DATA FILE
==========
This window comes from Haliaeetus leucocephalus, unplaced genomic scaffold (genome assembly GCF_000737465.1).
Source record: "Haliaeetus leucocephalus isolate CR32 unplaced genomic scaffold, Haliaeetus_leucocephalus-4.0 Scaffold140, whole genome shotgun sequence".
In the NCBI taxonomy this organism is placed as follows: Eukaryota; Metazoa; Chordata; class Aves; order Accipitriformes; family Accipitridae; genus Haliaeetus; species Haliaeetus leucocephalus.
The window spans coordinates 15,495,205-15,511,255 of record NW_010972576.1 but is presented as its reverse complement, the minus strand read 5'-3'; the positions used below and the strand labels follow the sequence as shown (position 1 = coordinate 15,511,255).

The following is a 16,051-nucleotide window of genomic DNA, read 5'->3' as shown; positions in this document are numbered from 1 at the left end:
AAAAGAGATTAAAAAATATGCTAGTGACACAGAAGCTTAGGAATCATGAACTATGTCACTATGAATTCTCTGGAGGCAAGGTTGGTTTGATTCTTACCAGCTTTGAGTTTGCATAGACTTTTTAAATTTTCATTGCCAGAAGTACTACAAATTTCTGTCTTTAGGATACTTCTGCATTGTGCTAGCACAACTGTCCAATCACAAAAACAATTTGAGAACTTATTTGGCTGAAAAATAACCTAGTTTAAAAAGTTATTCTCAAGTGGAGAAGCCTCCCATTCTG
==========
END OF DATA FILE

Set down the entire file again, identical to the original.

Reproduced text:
This window comes from Haliaeetus leucocephalus, unplaced genomic scaffold (genome assembly GCF_000737465.1).
Source record: "Haliaeetus leucocephalus isolate CR32 unplaced genomic scaffold, Haliaeetus_leucocephalus-4.0 Scaffold140, whole genome shotgun sequence".
In the NCBI taxonomy this organism is placed as follows: Eukaryota; Metazoa; Chordata; class Aves; order Accipitriformes; family Accipitridae; genus Haliaeetus; species Haliaeetus leucocephalus.
The window spans coordinates 15,495,205-15,511,255 of record NW_010972576.1 but is presented as its reverse complement, the minus strand read 5'-3'; the positions used below and the strand labels follow the sequence as shown (position 1 = coordinate 15,511,255).

The following is a 16,051-nucleotide window of genomic DNA, read 5'->3' as shown; positions in this document are numbered from 1 at the left end:
AAAAGAGATTAAAAAATATGCTAGTGACACAGAAGCTTAGGAATCATGAACTATGTCACTATGAATTCTCTGGAGGCAAGGTTGGTTTGATTCTTACCAGCTTTGAGTTTGCATAGACTTTTTAAATTTTCATTGCCAGAAGTACTACAAATTTCTGTCTTTAGGATACTTCTGCATTGTGCTAGCACAACTGTCCAATCACAAAAACAATTTGAGAACTTATTTGGCTGAAAAATAACCTAGTTTAAAAAGTTATTCTCAAGTGGAGAAGCCTCCCATTCTG